If you’re reading this blog, it’s very likely that you 1) are a secular parent, and 2) want your kid to know something about matters of faith and religion.
And that, as you know, makes you a superior human being.
Because you know that only through religious literacy can we satisfy our kids’ natural curiosity, protect them from confusion and ignorance; ensure that they are given a context for religious beliefs; and instill in them a true sense of tolerance for other belief systems.
But I’m curious: What exactly do you think kids need know about religion? When you think “religious literacy,” where does your mind go? How much is enough?
There is no right answer here.
Some parents want their kids to know about as many religions as possible; others want to emphasize the religion most prevalent in their communities. Some parents aim to put religion into a historical context — teaching their children when, where, why and how religions took root. (Greek mythology is often a starting point for these folks.) Others are satisfied giving their kids basic, “street” knowledge. (That’s a cross, little guy. Jesus is said to have died on a cross.)
And it’s not just what you teach, but how much, that’s important. Do you want your kid to know what’s in the Bible, the Torah and the Qur’an — or is it enough to know that these books exist and generally what they are?
Like I said, there are no right answers. But if we plan to teach our kids about religion, even minimally, we ought to have AN answer.
So what’s yours?
Tell me in the comments below, or on Twitter (@WendyRussell), and you’ll automatically be entered to win my next holiday drawing. (Read on for details.)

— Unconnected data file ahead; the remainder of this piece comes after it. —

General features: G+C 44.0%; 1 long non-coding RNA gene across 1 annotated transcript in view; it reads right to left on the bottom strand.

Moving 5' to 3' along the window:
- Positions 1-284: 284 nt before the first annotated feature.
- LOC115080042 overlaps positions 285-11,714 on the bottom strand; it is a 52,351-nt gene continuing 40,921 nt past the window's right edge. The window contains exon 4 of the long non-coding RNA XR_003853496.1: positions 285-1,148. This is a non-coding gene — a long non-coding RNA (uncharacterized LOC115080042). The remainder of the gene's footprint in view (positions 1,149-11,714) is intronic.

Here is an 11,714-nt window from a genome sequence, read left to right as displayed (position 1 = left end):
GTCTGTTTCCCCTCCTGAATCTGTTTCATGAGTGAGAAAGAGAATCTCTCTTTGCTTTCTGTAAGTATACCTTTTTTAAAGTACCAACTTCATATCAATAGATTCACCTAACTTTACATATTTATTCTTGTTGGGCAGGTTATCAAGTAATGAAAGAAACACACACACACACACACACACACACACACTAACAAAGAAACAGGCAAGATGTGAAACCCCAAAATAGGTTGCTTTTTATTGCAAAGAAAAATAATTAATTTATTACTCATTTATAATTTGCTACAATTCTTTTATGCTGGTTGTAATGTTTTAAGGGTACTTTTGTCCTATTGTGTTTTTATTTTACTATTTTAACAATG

So, as you may recall, last Monday I held the first in a series of Holiday Giveaways — thanks to all who participated! A winner was chosen randomly on Friday, and congratulations go to Annie L., who will receive a Heroes of Science canvas tote bag and a copy of Brendan Powell Smith’s The Christmas Story.
But it’s not over. Giveaway #2 is launching today, and this one consists of the following:
Bill Nye DVD. There are two things I can say about Bill Nye. One, he’s freaking awesome. And, two, his DVDs are oddly hard to find. So I’m making it easy for you, by giving away his DVD on evolution. I haven’t seen it and I want to, and if whoever wins this wants to turn around and send it back to me, I should like that very much.
DK Children’s Illustrated Bible. As I’ve said before, this is the best illustrated Bible I’ve ever seen. It’s appropriate for children without whitewashing the stories; and its pictures offer a more historical view of Bible history, which I love. Oh, and it’s little, so it fits nicely in a child’s hands.
The Golden Rule as Expressed by Cultures Around the World. Speaking of little, this gem of a book is short and sweet. Each page is dedicated to one version or another of the ubiquitous Golden Rule. I based one of my blogs (this one) on this particular book. It’s a great reminder of just how long we humans have been trying to treat each other as we wish to be treated — and how important it is to keep trying.
To enter, click here: http://bit.ly/17Ulo0P. Good luck, everyone!